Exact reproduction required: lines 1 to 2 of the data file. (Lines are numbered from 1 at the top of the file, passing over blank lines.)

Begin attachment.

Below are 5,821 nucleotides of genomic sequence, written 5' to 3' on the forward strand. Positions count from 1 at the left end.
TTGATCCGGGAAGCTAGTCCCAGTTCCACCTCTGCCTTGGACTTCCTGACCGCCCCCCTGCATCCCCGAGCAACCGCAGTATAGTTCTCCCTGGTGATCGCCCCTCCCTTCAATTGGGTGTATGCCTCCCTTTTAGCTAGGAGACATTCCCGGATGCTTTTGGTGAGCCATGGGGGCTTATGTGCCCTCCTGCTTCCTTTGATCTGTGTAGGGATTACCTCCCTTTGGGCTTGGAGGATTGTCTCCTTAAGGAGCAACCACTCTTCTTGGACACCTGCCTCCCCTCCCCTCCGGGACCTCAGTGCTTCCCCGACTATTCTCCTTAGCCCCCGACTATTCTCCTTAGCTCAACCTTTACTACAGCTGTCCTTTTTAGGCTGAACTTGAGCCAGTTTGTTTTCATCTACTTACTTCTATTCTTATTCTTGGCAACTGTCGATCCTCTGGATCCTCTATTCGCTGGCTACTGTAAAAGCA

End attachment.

Below are 5,821 nucleotides of genomic sequence, written 5' to 3' on the forward strand. Positions count from 1 at the left end.
TTGATCCGGGAAGCTAGTCCCAGTTCCACCTCTGCCTTGGACTTCCTGACCGCCCCCCTGCATCCCCGAGCAACCGCAGTATAGTTCTCCCTGGTGATCGCCCCTCCCTTCAATTGGGTGTATGCCTCCCTTTTAGCTAGGAGACATTCCCGGATGCTTTTGGTGAGCCATGGGGGCTTATGTGCCCTCCTGCTTCCTTTGATCTGTGTAGGGATTACCTCCCTTTGGGCTTGGAGGATTGTCTCCTTAAGGAGCAACCACTCTTCTTGGACACCTGCCTCCCCTCCCCTCCGGGACCTCAGTGCTTCCCCGACTATTCTCCTTAGCCCCCGACTATTCTCCTTAGCTCAACCTTTACTACAGCTGTCCTTTTTAGGCTGAACTTGAGCCAGTTTGTTTTCATCTACTTACTTCTATTCTTATTCTTGGCAACTGTCGATCCTCTGGATCCTCTATTCGCTGGCTACTGTAAAAGCA